Success Stories: Meteor’s Live Query Monitoring in Kadira
We launched Meteor Live Query monitoring support last week. If you haven’t been following this development, read our blog post. Since then, we have had some great feedback from our customers. Let me share some of it with you.
Identifying and Fixing Unidentified CPU Usage
One of our users was seeing somewhat high CPU usage in his app, even though it had only two clients at a time. He tried looking at the graphs on Kadira, like the methods and pub/sub response time charts, but he couldn't find any clues.
Then we launched live query monitoring support in Kadira. Just after the launch, he enabled it and looked at the "Live Queries" tab.
Immediately, he was able to find the problem in his app and he fixed it right away. Have a look at these graphs:
Did you spot the issue?
He was accidentally exposing his whole
Items collection via an
items publication. After he fixed that publication, the CPU usage dropped rapidly.
Counting With Publish Count
A few of our users had some sudden CPU spikes, and they were able to find it with our live query monitoring support.
This is the "Live Queries" tab for one such user:
What can you learn from this set of graphs? Have a look at it.
- His app's CPU usage spikes to near 100% suddenly when new users use his app. (SubRate also increased at that time, so that's why we said he was getting new users visiting.)
- If you look at the "Fetched Documents" tab, you can identify the issue.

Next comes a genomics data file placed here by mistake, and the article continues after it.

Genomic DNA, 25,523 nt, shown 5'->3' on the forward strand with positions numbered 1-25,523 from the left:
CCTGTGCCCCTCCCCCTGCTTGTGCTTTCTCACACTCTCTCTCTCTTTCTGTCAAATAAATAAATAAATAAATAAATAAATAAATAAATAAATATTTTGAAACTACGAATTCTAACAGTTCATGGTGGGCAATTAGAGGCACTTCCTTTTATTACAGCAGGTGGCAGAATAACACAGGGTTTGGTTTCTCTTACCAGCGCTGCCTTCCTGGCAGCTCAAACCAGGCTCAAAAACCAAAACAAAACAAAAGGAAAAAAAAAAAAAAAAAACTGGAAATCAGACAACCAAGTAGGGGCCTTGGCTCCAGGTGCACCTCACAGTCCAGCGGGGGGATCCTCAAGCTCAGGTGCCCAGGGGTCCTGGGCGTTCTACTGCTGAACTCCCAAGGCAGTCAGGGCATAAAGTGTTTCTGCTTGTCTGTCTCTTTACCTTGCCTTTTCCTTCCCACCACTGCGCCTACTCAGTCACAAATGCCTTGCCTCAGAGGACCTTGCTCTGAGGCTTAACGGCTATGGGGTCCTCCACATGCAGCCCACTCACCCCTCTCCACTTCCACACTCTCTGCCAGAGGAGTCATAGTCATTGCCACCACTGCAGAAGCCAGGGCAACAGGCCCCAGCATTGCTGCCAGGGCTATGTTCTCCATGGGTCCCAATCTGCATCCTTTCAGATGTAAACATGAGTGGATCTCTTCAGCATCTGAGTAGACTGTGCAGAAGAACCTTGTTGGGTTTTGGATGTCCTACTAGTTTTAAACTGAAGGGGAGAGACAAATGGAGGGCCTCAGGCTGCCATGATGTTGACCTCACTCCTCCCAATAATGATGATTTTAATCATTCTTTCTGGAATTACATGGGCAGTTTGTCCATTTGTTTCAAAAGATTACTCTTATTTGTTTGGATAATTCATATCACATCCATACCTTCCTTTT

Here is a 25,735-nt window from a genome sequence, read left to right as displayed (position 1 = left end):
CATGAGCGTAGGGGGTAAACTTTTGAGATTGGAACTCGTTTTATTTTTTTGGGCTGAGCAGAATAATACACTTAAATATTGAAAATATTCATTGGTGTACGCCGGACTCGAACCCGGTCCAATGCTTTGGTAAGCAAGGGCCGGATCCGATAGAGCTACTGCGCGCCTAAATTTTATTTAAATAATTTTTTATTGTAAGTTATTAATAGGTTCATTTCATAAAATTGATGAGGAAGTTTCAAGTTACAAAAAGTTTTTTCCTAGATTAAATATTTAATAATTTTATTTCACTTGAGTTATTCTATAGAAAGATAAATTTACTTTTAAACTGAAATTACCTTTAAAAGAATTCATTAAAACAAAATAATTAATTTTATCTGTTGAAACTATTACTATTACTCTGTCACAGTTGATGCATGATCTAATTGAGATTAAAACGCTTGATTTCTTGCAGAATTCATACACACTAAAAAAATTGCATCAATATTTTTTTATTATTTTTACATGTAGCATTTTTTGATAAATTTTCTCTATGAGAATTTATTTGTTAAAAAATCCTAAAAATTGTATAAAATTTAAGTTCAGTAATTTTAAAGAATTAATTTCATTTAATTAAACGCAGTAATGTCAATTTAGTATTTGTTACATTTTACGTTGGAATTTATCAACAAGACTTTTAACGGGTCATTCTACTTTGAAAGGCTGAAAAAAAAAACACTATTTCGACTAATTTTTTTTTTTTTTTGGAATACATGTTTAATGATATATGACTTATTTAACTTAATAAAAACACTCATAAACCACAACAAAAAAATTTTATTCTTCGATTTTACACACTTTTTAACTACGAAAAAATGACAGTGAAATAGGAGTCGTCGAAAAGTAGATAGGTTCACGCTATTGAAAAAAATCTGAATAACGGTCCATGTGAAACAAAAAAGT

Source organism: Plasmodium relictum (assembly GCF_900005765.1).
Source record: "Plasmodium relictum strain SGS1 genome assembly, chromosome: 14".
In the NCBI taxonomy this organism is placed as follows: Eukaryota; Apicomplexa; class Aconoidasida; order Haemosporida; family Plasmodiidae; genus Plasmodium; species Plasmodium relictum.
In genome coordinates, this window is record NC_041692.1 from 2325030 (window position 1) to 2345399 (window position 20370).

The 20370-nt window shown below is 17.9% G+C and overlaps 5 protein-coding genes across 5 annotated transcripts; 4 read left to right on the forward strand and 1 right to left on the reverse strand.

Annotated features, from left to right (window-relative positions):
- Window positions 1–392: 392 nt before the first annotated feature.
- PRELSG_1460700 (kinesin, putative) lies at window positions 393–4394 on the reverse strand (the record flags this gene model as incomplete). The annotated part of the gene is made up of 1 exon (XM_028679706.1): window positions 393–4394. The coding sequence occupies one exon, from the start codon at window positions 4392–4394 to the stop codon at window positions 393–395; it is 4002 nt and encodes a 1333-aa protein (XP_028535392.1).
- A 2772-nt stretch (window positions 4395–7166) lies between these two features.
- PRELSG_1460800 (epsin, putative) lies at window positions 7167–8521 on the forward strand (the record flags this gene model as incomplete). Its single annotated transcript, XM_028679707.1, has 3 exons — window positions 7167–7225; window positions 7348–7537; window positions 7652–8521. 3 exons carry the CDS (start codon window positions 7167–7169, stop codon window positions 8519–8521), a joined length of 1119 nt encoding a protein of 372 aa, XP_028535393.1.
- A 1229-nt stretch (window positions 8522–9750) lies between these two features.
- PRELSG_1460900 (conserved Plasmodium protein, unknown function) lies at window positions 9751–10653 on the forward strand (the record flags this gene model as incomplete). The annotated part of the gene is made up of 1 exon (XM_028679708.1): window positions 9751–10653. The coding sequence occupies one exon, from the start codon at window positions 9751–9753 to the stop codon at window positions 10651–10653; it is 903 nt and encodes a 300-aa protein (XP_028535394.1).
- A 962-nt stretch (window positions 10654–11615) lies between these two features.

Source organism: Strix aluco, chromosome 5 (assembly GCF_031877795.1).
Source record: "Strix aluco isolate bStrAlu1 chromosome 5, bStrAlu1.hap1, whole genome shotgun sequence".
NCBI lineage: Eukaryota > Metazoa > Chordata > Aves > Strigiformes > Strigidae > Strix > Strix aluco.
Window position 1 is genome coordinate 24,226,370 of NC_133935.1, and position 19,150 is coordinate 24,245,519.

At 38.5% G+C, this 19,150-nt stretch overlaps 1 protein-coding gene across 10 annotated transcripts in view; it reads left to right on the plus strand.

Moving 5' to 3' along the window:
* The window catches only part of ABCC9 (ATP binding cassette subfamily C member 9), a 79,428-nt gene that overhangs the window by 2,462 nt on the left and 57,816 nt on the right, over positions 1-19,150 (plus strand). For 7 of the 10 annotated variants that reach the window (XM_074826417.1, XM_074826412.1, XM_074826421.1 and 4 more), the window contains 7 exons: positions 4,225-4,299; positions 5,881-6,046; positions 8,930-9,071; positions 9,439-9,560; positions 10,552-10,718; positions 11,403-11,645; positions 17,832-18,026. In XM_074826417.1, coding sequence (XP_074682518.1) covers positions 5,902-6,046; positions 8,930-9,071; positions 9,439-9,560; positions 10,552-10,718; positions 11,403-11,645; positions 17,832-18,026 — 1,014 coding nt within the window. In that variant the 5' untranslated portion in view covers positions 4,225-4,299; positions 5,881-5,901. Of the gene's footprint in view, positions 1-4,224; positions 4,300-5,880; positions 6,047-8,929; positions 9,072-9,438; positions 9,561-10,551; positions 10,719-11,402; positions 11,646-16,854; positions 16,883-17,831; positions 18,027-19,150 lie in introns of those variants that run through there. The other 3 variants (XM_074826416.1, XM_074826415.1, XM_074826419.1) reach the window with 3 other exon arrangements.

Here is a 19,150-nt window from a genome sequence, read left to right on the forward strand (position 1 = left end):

- The publication
countersfetched a lot of documents to Meteor. He was using
publish-countsinside that publication.
That was the reason for the high CPU usage by his app. Here's some more information about it.
To count a Mongo query reactively,
publish-counts fetches all the documents that match that query to Meteor.(But it won't send them to the client.) This works fine for a small number of documents, but as the document count increases, you will face issues like this.
So, it is always a better idea to count inside the DB.
High Number of Oplog Notifications
We've also heard about a lot of apps that receive a huge number of oplog notifications, which leads to higher CPU utilization.
Some of them can simply avoid those notifications by removing high velocity writes from the DB connected to the Meteor app. Others had to disable oplog or do something similar.
We've received a few more case studies, and I'd like to write another blog next week. If you have found any issues, drop us a line (just click the support menu on Kadira). We would be happy to discuss them.